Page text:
1. STEM lessons focus on real-world issues and problems.

  2. STEM lessons are guided by the engineering process.

  3. STEM lessons immerse students in hands-on inquiry and open-ended exploration.

  4. STEM lessons involve students in productive teamwork.

  5. STEM lessons apply rigorous math and science content your students are learning.

  6. STEM lessons allow for multiple right answers and reframe failure as a necessary part of learning.

When implementing STEM into our classrooms we must take all six of these characteristics into account. We have to make sure that our lessons address “real social, economic, and environmental problems,” (1).  Our lessons must be “open-ended, hands-on and collaborative, as well as have student generated decisions about solutions,” (1). STEM allows us to bring creativity into our classrooms through the materials we use, the tasks we want our students to complete, and how they come up with the solution. “What separates STEM from the traditional science and math education is the blended learning environment and showing students how the scientific method can be applied to everyday life.” (6).

 

Getting Students Involved

So how can we get the students involved? “STEM Bins are plastic boxes filled with an engineering manipulative of your choice, such as LEGO bricks, pattern blocks, Dixie cups, toothpicks and playdough, or popsicle sticks with Velcro. The boxes also contain sets of task cards that picture a variety of basic real world structures to inspire students to build” (5). The best part about STEM Bins is that they allow students to be working on tasks that are engaging and promote critical and creative thinking and they can be used in so many different ways. Brown gives us multiple ways that we can use STEM Bins in our classroom. The first is simply for early finishers, this allows teachers to give them meaningful work instead of just simply giving them more work to keep them busy. The second way we can utilize these are for morning work. This allows students to come in and wake up their brains without a lot of prep work for teachers. The third way we can use these bins are for literacy centers. By using them for literacy we allow students who cannot think of what to write about to first create something and then write about their creation. Brown tells us that “Bins provide an outlet for early finishers, they also serve as a potential reward for students to finish their work in the first place” (5), this may help motivate students who don’t want to work too!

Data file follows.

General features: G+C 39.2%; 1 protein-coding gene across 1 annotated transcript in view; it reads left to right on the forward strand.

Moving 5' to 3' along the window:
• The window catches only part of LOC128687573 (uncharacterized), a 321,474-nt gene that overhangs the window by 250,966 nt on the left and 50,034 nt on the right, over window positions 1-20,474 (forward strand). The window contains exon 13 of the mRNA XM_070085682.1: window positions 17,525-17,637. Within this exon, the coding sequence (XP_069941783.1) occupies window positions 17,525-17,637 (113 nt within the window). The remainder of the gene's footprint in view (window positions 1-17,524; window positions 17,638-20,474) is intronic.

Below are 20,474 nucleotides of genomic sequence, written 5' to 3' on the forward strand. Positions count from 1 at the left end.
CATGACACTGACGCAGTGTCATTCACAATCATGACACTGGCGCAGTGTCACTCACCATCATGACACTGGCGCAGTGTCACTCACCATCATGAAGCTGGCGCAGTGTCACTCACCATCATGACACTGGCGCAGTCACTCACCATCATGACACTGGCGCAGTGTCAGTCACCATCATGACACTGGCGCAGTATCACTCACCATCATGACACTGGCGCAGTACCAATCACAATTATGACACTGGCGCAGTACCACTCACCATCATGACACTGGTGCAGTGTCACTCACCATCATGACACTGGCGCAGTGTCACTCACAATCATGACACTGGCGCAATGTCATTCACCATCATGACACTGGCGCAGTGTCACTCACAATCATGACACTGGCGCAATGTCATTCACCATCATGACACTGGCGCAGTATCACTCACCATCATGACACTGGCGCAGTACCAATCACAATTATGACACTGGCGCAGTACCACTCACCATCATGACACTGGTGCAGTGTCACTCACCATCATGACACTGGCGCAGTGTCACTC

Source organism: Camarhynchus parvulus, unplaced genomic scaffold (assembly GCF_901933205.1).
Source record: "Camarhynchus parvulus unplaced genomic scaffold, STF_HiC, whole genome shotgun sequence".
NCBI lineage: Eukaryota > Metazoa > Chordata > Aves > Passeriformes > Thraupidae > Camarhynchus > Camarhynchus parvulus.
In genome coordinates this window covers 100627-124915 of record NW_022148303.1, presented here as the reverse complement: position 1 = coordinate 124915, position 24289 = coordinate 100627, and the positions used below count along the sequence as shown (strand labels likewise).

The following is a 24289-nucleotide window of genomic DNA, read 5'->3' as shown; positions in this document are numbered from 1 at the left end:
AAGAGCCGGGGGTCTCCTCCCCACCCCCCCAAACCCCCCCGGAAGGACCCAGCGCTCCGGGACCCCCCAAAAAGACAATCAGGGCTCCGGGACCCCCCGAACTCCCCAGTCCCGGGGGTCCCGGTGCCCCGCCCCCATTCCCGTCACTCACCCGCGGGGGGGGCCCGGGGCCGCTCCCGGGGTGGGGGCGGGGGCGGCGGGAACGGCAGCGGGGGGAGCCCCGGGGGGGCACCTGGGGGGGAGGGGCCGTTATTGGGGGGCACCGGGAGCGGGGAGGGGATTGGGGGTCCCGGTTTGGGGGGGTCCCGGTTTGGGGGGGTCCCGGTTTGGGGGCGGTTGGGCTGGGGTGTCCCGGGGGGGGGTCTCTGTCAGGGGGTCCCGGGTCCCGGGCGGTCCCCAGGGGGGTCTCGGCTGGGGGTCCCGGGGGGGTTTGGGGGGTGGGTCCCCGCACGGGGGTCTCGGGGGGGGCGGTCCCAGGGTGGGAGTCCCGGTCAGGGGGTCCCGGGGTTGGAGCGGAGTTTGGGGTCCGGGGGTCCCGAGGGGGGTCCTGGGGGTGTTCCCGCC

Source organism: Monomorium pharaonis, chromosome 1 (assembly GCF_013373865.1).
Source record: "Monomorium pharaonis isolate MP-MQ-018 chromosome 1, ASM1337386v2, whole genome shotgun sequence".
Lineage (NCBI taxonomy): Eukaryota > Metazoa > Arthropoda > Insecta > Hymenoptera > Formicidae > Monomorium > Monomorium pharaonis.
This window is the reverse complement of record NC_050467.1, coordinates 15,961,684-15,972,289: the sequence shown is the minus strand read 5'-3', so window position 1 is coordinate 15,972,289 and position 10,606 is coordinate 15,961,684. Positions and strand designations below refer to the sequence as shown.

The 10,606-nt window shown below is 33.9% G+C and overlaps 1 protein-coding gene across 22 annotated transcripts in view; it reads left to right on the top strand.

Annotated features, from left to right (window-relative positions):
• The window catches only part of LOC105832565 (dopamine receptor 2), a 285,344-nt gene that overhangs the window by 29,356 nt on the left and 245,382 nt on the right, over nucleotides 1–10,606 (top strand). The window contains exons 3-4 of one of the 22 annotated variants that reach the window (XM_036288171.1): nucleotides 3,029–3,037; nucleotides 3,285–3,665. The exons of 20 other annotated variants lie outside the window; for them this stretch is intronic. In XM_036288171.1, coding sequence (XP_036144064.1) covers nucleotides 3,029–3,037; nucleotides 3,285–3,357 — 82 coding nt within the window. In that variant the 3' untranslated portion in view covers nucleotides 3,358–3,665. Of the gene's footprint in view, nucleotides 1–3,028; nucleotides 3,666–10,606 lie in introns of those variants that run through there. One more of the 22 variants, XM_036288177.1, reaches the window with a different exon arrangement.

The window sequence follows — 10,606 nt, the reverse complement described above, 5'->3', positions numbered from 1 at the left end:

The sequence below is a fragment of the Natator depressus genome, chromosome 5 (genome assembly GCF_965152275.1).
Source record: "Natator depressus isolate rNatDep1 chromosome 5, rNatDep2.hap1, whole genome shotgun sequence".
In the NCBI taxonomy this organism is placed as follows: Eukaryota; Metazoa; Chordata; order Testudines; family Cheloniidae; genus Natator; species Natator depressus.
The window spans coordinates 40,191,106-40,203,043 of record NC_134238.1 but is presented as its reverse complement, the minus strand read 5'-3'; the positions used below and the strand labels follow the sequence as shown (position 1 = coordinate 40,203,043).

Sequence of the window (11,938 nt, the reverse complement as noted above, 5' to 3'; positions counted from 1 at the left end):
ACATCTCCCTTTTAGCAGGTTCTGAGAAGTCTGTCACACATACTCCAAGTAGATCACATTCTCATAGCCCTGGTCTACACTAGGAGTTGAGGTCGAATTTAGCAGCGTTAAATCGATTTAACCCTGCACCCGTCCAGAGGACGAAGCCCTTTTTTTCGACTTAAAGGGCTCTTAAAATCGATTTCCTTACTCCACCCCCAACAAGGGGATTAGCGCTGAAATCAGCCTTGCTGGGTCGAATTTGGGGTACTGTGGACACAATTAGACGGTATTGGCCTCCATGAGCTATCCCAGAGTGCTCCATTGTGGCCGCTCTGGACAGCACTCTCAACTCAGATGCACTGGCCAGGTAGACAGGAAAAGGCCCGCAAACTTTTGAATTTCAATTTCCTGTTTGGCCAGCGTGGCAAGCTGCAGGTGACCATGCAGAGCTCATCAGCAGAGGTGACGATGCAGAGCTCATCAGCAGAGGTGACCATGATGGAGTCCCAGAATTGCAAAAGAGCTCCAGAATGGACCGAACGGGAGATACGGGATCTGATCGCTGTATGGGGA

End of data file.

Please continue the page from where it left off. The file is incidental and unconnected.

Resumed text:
STEM Bins are a simple tool that you can utilize so many ways. “Research shows strong links between creative play and language, physical, cognitive, and social development” (8). Using STEM Bins in your classroom is an easy way to promote creative play that will allow your students to practice skills that will allow them to be successful in the 21st century workforce.

 

Key STEM Items for an ECE Classroom

- Bristle Blocks

- iTrax Critical Thinking

- Gears

- Boggle

- Jenga

- Dominos

- Magnetic Blocks

- Rory’s Story Cubes

- Pattern Blocks

- Geoboards

- Popsicle Sticks with Velcro Dots

- Legos

- Memory Games

- White Boards

- Block Buddies

For more STEM supplies see Fun In First and A Dab of Glue Will Do.